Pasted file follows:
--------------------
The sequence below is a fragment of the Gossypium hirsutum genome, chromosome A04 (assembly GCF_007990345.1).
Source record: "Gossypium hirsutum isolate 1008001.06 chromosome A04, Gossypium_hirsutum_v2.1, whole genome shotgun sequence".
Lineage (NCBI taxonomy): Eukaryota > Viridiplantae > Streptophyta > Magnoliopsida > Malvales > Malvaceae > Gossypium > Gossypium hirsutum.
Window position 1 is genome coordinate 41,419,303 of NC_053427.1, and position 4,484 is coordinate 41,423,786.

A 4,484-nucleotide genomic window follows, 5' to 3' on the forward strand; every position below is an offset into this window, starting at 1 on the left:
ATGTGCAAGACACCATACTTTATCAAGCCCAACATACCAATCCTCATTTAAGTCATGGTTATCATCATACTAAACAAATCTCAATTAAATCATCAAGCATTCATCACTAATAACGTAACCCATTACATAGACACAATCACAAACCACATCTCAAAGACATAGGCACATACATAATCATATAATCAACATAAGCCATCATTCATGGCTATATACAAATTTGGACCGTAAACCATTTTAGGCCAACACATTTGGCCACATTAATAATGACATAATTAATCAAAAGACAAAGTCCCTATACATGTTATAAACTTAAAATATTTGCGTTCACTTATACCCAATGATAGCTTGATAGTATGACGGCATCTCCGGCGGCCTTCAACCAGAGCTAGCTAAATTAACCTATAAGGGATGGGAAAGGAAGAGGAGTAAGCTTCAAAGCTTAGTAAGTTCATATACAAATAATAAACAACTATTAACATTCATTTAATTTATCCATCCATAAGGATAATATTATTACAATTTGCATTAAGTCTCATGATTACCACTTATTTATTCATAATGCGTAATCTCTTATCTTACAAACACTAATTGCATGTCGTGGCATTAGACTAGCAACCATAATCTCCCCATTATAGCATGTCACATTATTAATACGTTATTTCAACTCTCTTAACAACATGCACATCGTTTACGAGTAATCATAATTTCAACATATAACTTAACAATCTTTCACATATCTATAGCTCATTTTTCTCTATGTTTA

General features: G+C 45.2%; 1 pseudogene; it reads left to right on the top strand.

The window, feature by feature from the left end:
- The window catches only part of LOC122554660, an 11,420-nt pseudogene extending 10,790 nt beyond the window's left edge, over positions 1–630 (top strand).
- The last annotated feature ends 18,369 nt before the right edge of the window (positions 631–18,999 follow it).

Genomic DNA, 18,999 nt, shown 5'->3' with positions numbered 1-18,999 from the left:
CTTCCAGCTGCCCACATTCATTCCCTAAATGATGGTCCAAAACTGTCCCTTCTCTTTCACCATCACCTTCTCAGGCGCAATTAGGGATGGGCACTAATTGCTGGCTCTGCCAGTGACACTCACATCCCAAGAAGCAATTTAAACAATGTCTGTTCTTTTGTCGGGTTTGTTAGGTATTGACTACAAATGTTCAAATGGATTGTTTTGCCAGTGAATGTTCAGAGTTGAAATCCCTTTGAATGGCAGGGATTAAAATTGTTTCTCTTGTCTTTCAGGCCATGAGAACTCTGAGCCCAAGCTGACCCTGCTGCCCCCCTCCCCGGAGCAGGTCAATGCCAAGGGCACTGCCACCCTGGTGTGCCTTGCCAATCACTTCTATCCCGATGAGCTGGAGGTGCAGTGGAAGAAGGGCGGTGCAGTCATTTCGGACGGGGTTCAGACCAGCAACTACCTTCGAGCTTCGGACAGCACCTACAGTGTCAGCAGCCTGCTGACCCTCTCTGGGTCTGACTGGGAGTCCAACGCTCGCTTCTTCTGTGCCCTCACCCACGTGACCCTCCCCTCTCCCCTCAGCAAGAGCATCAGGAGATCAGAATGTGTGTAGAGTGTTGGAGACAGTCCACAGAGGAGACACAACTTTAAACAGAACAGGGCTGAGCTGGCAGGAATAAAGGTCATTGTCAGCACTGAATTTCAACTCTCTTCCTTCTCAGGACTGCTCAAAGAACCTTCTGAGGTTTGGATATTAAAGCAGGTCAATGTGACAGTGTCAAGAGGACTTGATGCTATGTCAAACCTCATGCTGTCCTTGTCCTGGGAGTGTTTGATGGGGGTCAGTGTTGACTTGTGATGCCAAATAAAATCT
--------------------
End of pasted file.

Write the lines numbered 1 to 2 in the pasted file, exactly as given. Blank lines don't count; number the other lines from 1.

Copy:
The sequence below is a fragment of the Gossypium hirsutum genome, chromosome A04 (assembly GCF_007990345.1).
Source record: "Gossypium hirsutum isolate 1008001.06 chromosome A04, Gossypium_hirsutum_v2.1, whole genome shotgun sequence".